Thank you for sharing.

    Blessings,

    Dan

  • DanCruver

    Judy,

    Our first adoption was 11 years ago. I sure wish I knew then what I know now. But God has been so kind to our family and our family’s journey.

    Dan

  • Sara Tusant

    Thank you for writing this post. My husband and I have adopted four beautiful children. Two years ago, we lost our son tragically and the devastation of that night still lingers in our hearts. However, the hurtful words from others around us was another issue that we were not prepared for. Comments like, “you did things the easy way by adopting” or “at least you didn’t have to labor for hours” and the most hurtful of all, “why are you grieving so much, it’s not like he was your own child”. Most people who have not adopted or who have not lost a child can not fathom the hurt that they impose on people with their insensitive words. The ministry of adoption is just that, its a ministry. Full of unknowns, big dreams, major life changes and enormous amounts of blessings. I can say with confidence that I understand why the Lord said to not forget the orphans and we in no way did it the easy way and I have labored for more then hours and I grieve deeply for the son we lost. I hope and pray that many more people will open their hearts to adoption and read words like yours so that they too can understand what perfect love is. Love that knows no walls, has no boundaries and has no fear. The love of an adopted family.
    Sara Tusant

  • http://www.copperlightwood.blogspot.com/ Shannon

    Yes! Sometimes people are so afraid of deterring families from adoption that they cover up (or gloss over…or sugar coat…) the hard things. No one is served by false information, though. It’s an added burden for all parties involved when we have to walk the balance between the false prophets who romanticize adoption, and the negative armchair quarterbacks in the peanut gallery.

  • DanCruver

    Amen. Well said, Shannon.

  • DanCruver

    Sara,

    Oh my. I have no words. I’m so sorry.

    Dan

  • Judy

    Since we adopted in 2010, we have been able to see two of our couple friends adopt as well. It was a painful journey of infertility that each one had to walk through, but now seeing them with their sweet babies just brings such joy. God has an amazing plan for each of our lives and taking situations (whether it be the birth side of the situation or the adoptive familly side) so blackened and painful and just using them for His good and glory still amazes me!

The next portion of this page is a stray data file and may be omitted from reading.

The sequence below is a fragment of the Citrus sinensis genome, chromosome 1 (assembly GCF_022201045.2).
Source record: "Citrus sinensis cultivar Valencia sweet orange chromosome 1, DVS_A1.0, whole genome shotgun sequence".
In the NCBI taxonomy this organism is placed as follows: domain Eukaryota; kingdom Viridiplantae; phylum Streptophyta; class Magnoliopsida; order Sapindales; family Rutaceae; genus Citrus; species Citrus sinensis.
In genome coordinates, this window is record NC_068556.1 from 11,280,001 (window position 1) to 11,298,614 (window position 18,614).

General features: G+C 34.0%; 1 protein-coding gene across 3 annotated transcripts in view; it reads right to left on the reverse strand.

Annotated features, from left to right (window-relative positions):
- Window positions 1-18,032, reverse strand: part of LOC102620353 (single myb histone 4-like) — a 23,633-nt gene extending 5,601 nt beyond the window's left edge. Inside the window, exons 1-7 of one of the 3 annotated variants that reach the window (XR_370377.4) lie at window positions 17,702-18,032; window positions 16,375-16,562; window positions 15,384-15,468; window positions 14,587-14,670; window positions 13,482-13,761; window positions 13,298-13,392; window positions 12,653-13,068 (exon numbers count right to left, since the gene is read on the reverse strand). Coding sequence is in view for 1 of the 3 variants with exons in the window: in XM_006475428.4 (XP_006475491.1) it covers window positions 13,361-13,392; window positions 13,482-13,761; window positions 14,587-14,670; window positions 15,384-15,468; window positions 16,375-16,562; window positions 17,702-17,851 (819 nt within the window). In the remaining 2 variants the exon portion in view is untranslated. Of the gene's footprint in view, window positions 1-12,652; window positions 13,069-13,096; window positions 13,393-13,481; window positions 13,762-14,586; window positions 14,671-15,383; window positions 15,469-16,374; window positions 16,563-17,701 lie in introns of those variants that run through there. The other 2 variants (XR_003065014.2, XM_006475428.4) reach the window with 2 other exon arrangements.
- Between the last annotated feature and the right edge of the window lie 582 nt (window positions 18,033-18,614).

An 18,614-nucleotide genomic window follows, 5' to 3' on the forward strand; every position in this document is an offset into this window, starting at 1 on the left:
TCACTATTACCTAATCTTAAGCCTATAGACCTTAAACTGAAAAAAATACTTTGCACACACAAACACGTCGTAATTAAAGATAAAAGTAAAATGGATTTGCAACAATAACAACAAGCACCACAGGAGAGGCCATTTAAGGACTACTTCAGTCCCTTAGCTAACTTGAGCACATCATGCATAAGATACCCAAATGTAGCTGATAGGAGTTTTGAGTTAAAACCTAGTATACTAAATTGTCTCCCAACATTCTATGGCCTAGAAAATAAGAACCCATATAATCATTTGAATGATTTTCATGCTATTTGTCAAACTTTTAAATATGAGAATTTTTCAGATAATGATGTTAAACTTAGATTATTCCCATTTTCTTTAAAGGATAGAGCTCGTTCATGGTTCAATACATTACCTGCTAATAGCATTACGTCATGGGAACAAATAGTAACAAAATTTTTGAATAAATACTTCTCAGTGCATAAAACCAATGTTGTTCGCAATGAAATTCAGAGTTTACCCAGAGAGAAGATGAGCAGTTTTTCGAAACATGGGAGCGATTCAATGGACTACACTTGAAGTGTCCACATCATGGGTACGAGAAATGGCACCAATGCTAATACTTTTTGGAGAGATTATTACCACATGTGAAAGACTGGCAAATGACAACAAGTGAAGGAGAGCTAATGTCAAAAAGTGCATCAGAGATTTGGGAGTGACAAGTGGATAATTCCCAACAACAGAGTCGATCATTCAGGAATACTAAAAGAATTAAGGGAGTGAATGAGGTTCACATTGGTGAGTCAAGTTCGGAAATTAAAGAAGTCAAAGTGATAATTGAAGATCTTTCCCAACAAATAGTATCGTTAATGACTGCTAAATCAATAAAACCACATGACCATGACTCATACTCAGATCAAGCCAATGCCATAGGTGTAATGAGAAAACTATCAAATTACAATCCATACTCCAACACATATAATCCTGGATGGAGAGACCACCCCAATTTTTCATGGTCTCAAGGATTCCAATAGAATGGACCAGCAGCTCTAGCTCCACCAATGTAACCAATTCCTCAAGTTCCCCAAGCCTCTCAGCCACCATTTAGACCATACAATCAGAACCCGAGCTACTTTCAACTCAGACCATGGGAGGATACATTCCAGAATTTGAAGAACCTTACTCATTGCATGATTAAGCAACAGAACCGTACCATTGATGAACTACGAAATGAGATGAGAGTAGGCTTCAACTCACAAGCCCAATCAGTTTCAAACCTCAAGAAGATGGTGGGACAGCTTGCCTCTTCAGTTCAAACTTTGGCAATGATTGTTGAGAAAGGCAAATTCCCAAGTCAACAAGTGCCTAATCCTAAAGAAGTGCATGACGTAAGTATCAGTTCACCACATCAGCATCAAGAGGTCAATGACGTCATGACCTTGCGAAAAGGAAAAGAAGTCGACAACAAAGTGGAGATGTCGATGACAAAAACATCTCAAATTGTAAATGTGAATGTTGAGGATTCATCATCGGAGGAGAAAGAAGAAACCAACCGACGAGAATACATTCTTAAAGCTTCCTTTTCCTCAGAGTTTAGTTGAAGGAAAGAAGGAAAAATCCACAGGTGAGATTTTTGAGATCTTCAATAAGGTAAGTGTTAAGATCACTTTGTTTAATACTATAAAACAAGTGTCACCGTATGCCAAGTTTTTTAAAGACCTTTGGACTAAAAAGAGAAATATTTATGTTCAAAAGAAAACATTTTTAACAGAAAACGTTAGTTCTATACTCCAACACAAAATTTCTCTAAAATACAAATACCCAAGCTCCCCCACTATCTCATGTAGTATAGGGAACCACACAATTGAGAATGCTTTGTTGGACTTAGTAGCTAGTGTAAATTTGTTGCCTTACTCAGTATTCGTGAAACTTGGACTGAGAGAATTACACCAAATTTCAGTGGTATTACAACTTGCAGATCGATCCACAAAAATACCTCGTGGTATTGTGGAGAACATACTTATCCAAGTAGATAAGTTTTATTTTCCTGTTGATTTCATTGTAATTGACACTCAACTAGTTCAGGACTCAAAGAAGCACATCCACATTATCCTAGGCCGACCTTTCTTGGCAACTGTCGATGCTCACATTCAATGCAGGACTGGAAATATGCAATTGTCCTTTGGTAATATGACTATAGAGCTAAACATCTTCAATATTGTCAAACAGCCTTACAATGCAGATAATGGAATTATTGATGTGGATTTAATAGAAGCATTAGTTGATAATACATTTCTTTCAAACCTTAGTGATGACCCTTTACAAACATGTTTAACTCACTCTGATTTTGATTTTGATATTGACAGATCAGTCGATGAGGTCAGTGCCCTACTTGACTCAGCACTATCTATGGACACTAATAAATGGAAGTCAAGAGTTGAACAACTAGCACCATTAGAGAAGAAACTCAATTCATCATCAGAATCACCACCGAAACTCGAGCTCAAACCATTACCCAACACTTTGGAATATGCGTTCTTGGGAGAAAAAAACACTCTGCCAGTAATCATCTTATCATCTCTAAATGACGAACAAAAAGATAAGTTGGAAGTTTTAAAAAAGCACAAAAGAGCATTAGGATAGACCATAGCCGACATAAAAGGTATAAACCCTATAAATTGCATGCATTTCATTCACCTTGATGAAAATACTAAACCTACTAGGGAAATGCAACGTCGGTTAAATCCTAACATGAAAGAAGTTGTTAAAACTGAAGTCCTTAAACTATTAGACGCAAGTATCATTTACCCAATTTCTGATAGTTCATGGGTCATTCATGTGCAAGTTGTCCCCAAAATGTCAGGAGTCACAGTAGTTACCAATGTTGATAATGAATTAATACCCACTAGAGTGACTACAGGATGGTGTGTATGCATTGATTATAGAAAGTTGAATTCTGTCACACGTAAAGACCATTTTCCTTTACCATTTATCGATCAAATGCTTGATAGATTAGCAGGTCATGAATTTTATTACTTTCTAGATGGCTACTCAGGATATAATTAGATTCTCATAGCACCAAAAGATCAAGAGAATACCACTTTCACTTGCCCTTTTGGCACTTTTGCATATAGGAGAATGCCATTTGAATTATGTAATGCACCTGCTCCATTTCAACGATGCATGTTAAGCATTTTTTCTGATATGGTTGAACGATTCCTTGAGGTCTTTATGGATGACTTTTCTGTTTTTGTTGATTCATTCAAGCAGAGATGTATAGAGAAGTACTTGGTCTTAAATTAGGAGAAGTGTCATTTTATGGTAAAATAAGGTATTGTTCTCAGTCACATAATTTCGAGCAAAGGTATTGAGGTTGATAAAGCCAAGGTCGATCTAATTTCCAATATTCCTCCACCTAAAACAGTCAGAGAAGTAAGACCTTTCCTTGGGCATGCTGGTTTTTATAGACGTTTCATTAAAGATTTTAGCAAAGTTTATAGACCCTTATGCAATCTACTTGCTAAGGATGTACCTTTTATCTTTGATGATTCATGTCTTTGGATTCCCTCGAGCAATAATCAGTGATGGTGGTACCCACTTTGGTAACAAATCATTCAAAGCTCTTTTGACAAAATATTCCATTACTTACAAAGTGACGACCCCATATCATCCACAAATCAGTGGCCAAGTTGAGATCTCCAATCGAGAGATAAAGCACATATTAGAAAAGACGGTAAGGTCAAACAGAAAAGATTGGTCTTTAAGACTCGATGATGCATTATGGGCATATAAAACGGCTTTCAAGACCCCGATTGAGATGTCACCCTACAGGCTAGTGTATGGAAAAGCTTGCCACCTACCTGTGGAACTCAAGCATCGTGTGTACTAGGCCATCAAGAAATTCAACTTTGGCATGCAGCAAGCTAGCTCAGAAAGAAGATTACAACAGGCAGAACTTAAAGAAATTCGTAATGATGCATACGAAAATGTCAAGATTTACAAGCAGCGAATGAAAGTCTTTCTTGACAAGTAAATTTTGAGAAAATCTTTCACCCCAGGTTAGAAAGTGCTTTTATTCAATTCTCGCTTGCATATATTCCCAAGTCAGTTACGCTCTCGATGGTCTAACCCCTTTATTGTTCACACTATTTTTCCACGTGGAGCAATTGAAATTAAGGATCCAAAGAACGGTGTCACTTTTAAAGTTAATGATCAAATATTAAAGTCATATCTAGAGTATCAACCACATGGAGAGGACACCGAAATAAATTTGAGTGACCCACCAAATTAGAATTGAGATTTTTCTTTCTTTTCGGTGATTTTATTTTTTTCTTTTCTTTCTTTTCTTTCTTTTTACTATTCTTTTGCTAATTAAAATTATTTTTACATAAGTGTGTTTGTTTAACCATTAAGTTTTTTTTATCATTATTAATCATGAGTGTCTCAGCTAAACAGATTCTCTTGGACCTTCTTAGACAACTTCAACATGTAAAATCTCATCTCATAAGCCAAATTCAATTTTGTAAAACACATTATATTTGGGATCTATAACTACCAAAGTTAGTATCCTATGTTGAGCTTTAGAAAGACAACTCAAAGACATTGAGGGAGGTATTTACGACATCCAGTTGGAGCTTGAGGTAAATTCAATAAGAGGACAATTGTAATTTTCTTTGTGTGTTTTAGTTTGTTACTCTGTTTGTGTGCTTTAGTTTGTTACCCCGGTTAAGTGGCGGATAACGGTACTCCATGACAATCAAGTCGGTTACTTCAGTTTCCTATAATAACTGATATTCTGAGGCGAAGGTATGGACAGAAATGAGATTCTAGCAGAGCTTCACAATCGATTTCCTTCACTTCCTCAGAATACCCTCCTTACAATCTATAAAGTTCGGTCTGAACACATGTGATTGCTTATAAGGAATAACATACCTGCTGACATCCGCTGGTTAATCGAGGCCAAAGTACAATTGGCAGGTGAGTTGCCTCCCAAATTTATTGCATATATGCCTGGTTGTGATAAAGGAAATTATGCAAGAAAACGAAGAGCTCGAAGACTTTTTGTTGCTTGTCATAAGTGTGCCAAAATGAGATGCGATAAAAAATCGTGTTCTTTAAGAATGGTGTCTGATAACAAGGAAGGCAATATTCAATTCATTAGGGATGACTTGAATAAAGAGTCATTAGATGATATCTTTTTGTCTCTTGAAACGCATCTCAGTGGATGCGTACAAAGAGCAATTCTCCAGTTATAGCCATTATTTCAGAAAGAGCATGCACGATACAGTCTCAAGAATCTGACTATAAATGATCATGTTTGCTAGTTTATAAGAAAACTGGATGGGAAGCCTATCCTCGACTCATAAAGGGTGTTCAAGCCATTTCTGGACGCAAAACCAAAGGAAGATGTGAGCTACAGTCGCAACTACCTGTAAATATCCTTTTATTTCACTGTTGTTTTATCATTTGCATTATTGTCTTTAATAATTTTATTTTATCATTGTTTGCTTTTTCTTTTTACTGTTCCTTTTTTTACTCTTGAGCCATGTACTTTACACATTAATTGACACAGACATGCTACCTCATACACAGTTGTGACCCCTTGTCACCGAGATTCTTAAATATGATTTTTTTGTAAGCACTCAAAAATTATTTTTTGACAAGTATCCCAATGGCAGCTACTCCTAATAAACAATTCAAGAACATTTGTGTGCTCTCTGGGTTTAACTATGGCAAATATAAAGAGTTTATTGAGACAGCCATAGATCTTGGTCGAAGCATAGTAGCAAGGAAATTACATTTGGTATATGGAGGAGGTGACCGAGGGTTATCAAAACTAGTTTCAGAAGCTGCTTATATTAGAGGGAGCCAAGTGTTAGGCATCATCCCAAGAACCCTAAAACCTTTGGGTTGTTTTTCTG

• joshtuttle

    Thanks, Dan. Great post!
    I think I remember reading it the first time, but can understand the truth of it even better today.

    Longing for that day while living in this one,
    -Josh

  • cassandrasines

    Thank you so much for sharing this! My husband and I have three children through the miracle of adoption. Our most recent was finalized two years ago yesterday. We are going through some very difficult times with our daughter and I definitely needed this reminder!!!

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  • DanCruver

    Good to hear from you, Josh! It’s been a while! Hope you are doing well. Thanks for checking in!

    Longing for that day, too, while living in this one,

    Dan

  • DanCruver

    I’m glad you found some encouragement in this post. Many blessings to you and your family on this journey!

    Dan

  • DanCruver

    Thank you for sharing, Judy. So many stories to be told…

    Dan

  • Erin

    The timing of this article for me couldn’t have been more perfect. We are foster parents who may adopt our foster son in the future. Along the way we have had some major adjustments, meltdowns, moments of sheer terror, and so on as we try to mesh this 2 year old with My husband, myself, and our 7 year old. It has not been easy, and I’ve felt like a failure at almost every turn. But this I know, God doesn’t want us to quit. So we won’t. All you praying people, we could sure use some! Thank you for this article. And thank you God for your timing, perfect as always!

  • DanCruver

    Erin,

    Seems I’m slowly learning to take all of my parental failure and regret to Jesus’ cross, leave it there, and then fix my eyes on his resurrection anew each day. Not easy to do! But absolutely essential for survival, isn’t it?

    I’m glad the timing of this blog post served you well. Thank you for commenting.

    Dan

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  • Mdelu

    Fabulous! We have NO regrets..but we too have been shocked at both the joy and pain adoption has brought to our lives. It is worth it all, but I think a more well rounded education is ESSENTIAL for,pre adoptive parents!!! There are just too many rainbow and butterfly stories out there, that when things don’t go perfect, families feel ashamed and alone like there is something wrong with them…

    One of our sons has suffered with attachment issues, and it’s been just awful how cruel those around us, especially our families have been. We have five children, 2 from China, and the lack of support, isolation and insults about our parenting has led us to very!! Difficult decisions. We are planning on moving soon…many dont consider what will happen IF your t support group dissolves during the hard times….we have to remember to lean on God and forgive human flaws…

  • DanCruver

    Mdelu,

    Excellent points! I fully agree with you. Thanks for sharing. Your insights are so helpful and wise.

    Dan

  • http://www.erikafinn.com/ Erika Finn

    thank you for this! it needs to be said – i appreciate it so! <3

  • DanCruver

    Thank you, Erika!!

  • Pingback: Romanticizing adoption? Stories Without Suffering are Bad Stories (Part 2) « Together for Adoption

  • Eun Sung Roh

    Thank you so much. This is lelpful to develop my thesis. Actually, I’m writing a thesis for adoption ministry at the SBTS in ED.D. To be specific, Adoption Ministry in a local church in Korea: Helping Adoptive Families. I’m not sure whether you know well or not about Korean circumstances, anyway, Adoption is not usual in Korea because of its Confucian ideas or traditions, that is, priority of blood relationship. Therefore, do you have an idea to develop my thesis? In Christ, Eun-Sung

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  • Pingback: Romanticizing adoption? Don’t do it! (Part 3) « Together for Adoption